Scott Jarr: We think of Big Data Velocity as data that is coming into the organization at a rate that can’t be managed in the traditional database. However, companies want to extract the most value they can from that data as it arrives. We see them doing three specific things:
    1) Ingesting relentless feed(s) of data;
    2) Making decisioning on each piece of data as it arrives; and
    3) Using real-time analytics to derive immediate insights into what is happening with this velocity data.

    Making the best possible decision each time data is touched is what velocity is all about. These decisions used to be called transactions in the OLTP world. They involve using other data stored in the database to make decision – approve a transaction, server the ad, authorize the access, etc. These decisions, and the real-time analytics that support them, all require the context of other data. In other words, the database used to perform these decisions must hold some amount of previously processed data – they must hold state. Streaming systems are good at a different set of problems.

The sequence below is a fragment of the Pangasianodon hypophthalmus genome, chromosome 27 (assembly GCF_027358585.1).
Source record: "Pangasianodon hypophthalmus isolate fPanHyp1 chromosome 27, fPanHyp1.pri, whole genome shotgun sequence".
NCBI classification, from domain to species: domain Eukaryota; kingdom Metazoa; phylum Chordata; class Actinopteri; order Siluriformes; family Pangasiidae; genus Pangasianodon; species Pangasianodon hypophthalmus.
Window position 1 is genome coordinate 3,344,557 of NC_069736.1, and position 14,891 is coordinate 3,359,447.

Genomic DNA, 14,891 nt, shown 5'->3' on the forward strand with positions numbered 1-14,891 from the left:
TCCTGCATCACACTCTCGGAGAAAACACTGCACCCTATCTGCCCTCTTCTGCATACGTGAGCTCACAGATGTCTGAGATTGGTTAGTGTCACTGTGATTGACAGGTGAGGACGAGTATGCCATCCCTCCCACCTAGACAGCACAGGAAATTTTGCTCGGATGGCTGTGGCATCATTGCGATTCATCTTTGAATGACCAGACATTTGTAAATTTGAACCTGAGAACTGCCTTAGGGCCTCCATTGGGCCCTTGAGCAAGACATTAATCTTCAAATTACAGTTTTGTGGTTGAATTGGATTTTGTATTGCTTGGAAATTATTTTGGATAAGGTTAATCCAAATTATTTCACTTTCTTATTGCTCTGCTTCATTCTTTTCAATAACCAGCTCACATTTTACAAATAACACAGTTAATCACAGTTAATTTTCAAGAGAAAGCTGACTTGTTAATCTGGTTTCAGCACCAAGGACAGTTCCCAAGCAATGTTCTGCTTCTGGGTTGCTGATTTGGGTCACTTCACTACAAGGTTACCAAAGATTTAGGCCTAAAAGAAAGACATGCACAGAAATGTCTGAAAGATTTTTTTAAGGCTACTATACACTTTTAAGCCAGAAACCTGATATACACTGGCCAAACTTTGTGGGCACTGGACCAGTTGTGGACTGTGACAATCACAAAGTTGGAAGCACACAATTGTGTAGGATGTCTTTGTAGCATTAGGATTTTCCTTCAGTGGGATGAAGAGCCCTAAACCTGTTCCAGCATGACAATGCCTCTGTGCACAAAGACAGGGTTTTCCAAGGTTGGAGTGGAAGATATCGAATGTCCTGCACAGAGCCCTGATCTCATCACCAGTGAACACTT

Q5: Two other critical factors often mentioned for Big Data projects are: 1) Data discovery: How to find high-quality data from the Web? and 2) Data Veracity: How can we cope with uncertainty, imprecision, missing values, mis-statements or untruths? Any thoughts on these?

    Scott Jarr: We have a number of customers who are using VoltDB in ways to improve data quality within their organization. We have one customer who is examining incoming financial events and looking for misses in sequence numbers to determine lost or miss-ordered information. Likewise, a popular use case is to filter out bad data as it comes in by looking at it in its high velocity state against a known set of bad or good characteristics. This keeps much of the bad data from ever entering the data pipeline.